Sam Childers (Gerard Butler) is a Philadelphia ex-con with severe anger-management issues. Just released from prison, he returns home to a familiar pattern of substance abuse and armed robbery. His wife, Lynn (Michelle Monaghan), a former stripper, has in the meantime become a devout Christian during Sam's incarceration. Contemptuous of her do-goodism but sinking fast, he agrees to attend church with her and is forever transformed.
"Machine Gun Preacher," based on Childers's real-life exploits, sets up a fascinating story and then proceeds to make it increasingly less fascinating. Now a successful construction company owner, Childers makes a relief trip to Uganda, where he detours into neighboring Sudan and witnesses the atrocities of the Lord's Resistance Army – a renegade militia that often turned children into rifle-toting soldiers by forcing them to kill their own parents.
Soon he is providing shelter for terrorized Sudanese children. He builds them an orphanage and a schoolhouse. By comparison, his life back in America, where he has also become a lay preacher, loses its luster. He is hooked, obsessively so, on saving the Sudanese children, even if this means becoming a gun-toting hellion himself.
Are Childers's exploits genuinely humanitarian or just an adrenaline-fueled substitute for his earlier violence? This is the fascination of the story, but director Marc Forster and screenwriter Jason Keller take the easy way out by turning Childers into a Bible-thumping Rambo. Just because the Childers of this movie is not, to put it mildly, introspective, is no reason why the filmmakers had to be equally dense. Butler doesn't seem in any hurry to provide what the filmmakers lack. He might as well be playing, well, Rambo. There's even a scene where he wades into the fray, machine gun in hand, wearing a black head scarf, just in case we missed the connection.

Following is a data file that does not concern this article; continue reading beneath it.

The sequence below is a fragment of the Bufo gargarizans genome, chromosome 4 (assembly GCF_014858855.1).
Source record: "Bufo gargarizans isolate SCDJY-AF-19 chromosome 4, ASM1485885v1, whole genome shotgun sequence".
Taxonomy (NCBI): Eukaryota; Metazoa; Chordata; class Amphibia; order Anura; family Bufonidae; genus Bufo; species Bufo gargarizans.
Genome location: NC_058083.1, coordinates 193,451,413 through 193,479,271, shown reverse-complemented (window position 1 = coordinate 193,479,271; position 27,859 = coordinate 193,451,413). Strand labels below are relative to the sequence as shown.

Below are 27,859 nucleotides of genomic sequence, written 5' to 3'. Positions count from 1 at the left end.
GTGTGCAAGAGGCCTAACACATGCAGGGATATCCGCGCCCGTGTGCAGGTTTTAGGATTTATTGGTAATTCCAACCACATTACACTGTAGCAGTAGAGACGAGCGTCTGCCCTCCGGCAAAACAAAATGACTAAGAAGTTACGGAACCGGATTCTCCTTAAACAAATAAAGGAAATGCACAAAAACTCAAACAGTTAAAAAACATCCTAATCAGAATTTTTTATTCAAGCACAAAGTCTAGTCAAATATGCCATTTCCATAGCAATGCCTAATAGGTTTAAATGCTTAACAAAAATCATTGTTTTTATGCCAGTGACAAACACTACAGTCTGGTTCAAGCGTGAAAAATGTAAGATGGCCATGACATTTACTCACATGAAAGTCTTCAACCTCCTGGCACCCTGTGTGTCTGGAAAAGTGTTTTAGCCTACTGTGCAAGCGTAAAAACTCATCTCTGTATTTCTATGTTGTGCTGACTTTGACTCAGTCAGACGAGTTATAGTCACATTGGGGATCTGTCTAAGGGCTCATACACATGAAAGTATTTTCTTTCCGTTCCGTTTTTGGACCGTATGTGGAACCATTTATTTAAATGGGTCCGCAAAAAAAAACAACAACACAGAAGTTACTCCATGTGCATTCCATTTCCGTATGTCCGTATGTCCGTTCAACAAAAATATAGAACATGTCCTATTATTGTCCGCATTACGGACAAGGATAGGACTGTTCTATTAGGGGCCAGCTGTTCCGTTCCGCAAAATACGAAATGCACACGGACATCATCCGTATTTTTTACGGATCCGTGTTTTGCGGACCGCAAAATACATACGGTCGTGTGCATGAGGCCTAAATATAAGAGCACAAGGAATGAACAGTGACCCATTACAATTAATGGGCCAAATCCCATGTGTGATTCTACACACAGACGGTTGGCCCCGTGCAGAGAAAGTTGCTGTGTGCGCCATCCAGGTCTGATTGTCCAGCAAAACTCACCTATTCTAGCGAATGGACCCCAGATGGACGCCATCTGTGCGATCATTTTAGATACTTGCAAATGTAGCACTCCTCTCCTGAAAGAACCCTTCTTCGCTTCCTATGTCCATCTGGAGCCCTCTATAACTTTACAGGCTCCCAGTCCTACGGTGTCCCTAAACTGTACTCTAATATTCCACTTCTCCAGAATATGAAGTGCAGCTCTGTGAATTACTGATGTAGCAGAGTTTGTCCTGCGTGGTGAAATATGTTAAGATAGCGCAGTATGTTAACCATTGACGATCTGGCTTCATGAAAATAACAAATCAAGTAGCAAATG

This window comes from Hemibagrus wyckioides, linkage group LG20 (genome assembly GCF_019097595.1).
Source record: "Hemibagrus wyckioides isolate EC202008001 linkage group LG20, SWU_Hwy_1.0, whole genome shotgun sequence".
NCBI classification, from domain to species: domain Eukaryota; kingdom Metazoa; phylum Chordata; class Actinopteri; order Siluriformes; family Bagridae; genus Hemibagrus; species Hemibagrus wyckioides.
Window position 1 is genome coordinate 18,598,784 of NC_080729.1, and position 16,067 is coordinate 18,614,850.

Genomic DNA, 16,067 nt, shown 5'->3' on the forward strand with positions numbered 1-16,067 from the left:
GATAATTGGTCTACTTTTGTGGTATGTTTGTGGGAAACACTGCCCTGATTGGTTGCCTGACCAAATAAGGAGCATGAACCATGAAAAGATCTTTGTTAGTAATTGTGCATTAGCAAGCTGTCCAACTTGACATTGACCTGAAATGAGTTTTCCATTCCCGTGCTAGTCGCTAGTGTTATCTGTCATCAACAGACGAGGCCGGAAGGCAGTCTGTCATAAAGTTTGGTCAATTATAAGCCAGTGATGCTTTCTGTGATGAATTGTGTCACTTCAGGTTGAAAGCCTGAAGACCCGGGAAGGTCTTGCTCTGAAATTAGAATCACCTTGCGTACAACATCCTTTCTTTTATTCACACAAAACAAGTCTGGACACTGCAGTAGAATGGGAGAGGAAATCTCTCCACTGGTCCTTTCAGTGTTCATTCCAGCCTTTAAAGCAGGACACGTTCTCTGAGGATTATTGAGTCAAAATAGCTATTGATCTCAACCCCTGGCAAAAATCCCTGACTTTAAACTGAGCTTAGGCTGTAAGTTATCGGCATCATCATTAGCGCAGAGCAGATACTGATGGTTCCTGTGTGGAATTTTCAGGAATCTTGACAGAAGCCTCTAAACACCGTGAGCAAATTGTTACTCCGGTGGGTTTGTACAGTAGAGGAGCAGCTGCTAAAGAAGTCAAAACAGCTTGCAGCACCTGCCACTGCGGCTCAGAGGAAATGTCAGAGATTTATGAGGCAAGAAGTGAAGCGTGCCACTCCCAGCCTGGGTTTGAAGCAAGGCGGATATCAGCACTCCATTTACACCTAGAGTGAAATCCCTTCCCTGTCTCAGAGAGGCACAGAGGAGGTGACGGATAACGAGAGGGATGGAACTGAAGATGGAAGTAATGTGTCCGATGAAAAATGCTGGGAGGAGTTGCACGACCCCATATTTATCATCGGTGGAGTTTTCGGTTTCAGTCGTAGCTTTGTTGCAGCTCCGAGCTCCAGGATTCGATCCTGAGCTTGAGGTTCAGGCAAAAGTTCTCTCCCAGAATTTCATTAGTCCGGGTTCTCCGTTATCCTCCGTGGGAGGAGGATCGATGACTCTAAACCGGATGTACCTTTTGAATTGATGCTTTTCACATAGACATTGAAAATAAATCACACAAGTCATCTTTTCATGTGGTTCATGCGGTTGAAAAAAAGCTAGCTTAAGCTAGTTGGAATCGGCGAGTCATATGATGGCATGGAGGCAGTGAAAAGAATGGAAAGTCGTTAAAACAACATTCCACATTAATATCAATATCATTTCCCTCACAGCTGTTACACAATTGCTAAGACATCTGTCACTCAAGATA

Because Childers is so one-dimensional, the film is particularly open to charges of bwana worship. The vast majority of socially conscious Hollywood movies set in Africa have featured whites center stage – "Cry Freedom" was probably the most egregious example – and this one is no exception. Even the Sudanese orphans, whose plight is, after all, the film's reason for being, are presented as a grievous backdrop to Childers's calisthenics. They are poster-art children, framed to elicit our maximum sympathy – as if we wouldn't respond to their plight otherwise.
If you stick this film out to the end credits, the real Sam Childers poses a question for the audience: "Does it matter how I bring them home?" What he is saying is: If your own loved ones were kidnapped, tortured, or raped, would you care if I used extreme violence to rescue them? This is a legitimate and troubling question and, in a more thoughtful movie, it would have been the starting point, not the endpoint, for the drama, especially one dealing with a supposedly God-fearing Christian. Grade: C (Rated R for violent content, including disturbing images, language, some drug use, and a scene of sexuality.)